Earlier this week, the Complete University Guide released its 2019 standings for universities in the UK. This table dropped University of Kent down a full 19 places to 44th, behind perceived minnows such as Nottingham Trent, Lincoln, and Strathclyde. For us students this is of course concerning for a multitude of reasons, and for the University it is a serious knock to its reputation, including its perception as one of the ‘not quite Russell Group’ universities. This position has been one of the main draws towards the university of late, but what does it functionally even mean? What even is the Russell Group?
Essentially, the Russell Group is a collection of good universities who work together to maintain their quality. Formed in 1994, they share information on everything from staff quality to formal research in an effort to improve their standards and, ultimately, make more money. It was not formed in order to be a group of excellent universities; rather, it was a group of good universities who bonded together to help themselves.
As such, the perception among students that the Russell Group is the cream of the crop is odd. Most of the universities in the Russell Group are indeed excellent, but not all of them are. All of Queen’s Belfast, Queen Mary London, and the University of Liverpool do not even crack the top 35 universities in Complete University Guide’s rankings, in spite of being in the Russell Group. Meanwhile, St. Andrews, Loughborough and Lancaster are all outside of the Russell Group, and yet are top 10 universities according to the Complete University Guide. Russell Group universities do tend to be good, but it is not a particularly strong correlation.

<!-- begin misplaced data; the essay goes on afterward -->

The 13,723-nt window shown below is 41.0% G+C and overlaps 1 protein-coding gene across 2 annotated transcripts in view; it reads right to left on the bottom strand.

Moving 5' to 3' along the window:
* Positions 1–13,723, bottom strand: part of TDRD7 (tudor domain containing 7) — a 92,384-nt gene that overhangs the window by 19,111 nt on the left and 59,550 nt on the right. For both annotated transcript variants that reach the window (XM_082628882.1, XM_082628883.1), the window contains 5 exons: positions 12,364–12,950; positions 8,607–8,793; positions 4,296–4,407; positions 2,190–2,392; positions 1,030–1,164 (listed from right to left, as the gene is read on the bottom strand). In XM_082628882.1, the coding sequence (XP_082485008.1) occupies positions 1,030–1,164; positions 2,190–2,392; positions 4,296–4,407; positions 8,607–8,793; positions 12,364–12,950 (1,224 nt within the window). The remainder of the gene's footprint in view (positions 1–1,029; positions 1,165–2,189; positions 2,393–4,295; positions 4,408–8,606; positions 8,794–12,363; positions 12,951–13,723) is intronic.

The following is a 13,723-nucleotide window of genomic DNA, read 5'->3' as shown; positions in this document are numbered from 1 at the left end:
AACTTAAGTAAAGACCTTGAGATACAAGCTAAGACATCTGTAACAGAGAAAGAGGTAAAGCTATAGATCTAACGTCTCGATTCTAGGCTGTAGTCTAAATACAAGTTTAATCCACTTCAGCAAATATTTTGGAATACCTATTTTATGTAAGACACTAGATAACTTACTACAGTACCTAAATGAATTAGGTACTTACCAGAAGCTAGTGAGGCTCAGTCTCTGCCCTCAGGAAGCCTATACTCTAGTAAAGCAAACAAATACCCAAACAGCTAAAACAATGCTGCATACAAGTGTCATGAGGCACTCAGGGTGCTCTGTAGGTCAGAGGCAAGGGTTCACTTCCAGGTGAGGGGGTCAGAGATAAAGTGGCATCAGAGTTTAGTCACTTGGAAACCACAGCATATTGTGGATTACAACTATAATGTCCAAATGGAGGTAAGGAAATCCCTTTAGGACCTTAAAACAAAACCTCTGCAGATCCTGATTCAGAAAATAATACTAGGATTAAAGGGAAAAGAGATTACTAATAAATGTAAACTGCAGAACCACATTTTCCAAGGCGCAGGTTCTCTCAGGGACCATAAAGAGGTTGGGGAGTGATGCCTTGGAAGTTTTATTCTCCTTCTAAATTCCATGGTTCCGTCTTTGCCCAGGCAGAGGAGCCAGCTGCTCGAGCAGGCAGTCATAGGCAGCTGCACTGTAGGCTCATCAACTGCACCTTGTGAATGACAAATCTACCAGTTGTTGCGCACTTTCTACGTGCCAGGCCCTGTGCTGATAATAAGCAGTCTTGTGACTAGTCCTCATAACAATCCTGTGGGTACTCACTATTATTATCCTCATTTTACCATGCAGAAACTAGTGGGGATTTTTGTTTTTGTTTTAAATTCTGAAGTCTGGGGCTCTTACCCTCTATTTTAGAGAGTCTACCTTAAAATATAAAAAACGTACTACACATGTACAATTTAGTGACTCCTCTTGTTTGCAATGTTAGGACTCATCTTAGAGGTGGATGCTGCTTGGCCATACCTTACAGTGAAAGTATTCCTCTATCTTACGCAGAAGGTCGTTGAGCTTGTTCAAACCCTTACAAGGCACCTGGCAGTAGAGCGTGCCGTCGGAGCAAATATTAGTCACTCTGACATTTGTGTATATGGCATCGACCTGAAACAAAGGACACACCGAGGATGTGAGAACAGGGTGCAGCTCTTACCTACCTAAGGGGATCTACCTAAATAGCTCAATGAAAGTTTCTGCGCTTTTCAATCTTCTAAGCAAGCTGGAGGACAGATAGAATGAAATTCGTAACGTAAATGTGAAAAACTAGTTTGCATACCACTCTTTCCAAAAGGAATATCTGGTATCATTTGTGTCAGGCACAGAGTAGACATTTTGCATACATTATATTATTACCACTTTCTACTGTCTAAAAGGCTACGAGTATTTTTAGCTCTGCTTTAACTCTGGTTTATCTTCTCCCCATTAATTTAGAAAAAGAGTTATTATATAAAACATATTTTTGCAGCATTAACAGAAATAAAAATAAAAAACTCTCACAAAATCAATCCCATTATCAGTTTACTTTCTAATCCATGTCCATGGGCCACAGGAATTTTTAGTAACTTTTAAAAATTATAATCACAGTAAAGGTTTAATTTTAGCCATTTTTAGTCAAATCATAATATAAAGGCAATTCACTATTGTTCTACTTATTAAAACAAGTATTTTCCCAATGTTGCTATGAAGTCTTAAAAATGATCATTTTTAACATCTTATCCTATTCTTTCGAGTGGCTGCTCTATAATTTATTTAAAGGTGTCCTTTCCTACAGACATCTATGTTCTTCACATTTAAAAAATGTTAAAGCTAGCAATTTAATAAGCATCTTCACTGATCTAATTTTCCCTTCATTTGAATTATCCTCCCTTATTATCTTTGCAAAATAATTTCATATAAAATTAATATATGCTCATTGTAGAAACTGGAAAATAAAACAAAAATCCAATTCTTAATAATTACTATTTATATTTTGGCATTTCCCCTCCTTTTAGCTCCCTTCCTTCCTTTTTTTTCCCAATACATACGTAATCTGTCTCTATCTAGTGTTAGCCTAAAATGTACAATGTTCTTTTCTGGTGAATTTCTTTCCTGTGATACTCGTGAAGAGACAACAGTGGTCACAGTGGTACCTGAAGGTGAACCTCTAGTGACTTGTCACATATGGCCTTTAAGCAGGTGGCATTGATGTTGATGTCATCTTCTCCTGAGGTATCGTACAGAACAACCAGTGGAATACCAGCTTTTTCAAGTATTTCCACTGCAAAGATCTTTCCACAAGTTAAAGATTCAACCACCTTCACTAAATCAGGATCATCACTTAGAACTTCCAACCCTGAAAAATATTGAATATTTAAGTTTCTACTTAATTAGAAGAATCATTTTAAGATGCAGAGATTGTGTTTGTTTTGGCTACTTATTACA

So what real value does the Russell Group hold for potential students today? In truth, very little. The organisation, perhaps unsurprisingly, works far better for helping the universities in the group than it does students; since it wasn’t set up to benefit students at all. Cambridge and Oxford remain the undisputed gold standard for universities in the UK, but past that, whether a university is a Russell Group university or not, is mostly irrelevant. Students should not really care about it, and it should not be overly important to universities. Being in it, or perceived as ‘near it’ in the case of Kent, should be more about the benefits gained from the group than about what students might think about it.
However, students do care about it. Whether they should or not is beside the point: it matters because their peers think it matters, and therefore it does. The aura of the Russell Group makes precious little sense, but nonetheless it exists, and universities are forced to deal with this. As such, the University of Kent falling away from the list of top universities, and so away from that ‘not quite Russell Group’ bracket, perhaps matters more than the reasons for Kent dropping in the first place. Students will be less likely to go to Kent if the university falls away from this bracket, making the university overall worse, and this will create a cycle. Ultimately therefore, this is a worrying problem for the University, whether it ‘should’ be or not.